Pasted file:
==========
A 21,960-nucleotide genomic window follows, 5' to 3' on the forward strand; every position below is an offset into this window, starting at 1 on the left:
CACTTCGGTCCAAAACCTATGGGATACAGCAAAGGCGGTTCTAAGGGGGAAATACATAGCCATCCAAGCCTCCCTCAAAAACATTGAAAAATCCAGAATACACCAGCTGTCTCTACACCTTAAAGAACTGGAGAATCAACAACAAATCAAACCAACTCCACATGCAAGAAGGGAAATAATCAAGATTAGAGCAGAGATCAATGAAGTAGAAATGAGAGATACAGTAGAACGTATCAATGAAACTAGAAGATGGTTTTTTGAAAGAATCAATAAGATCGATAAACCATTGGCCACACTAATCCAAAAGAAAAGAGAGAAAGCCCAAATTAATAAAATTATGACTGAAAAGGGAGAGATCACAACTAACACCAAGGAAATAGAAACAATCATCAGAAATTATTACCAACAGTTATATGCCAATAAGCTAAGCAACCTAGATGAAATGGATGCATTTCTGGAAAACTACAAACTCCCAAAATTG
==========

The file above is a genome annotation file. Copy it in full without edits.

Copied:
A 21,960-nucleotide genomic window follows, 5' to 3' on the forward strand; every position below is an offset into this window, starting at 1 on the left:
CACTTCGGTCCAAAACCTATGGGATACAGCAAAGGCGGTTCTAAGGGGGAAATACATAGCCATCCAAGCCTCCCTCAAAAACATTGAAAAATCCAGAATACACCAGCTGTCTCTACACCTTAAAGAACTGGAGAATCAACAACAAATCAAACCAACTCCACATGCAAGAAGGGAAATAATCAAGATTAGAGCAGAGATCAATGAAGTAGAAATGAGAGATACAGTAGAACGTATCAATGAAACTAGAAGATGGTTTTTTGAAAGAATCAATAAGATCGATAAACCATTGGCCACACTAATCCAAAAGAAAAGAGAGAAAGCCCAAATTAATAAAATTATGACTGAAAAGGGAGAGATCACAACTAACACCAAGGAAATAGAAACAATCATCAGAAATTATTACCAACAGTTATATGCCAATAAGCTAAGCAACCTAGATGAAATGGATGCATTTCTGGAAAACTACAAACTCCCAAAATTG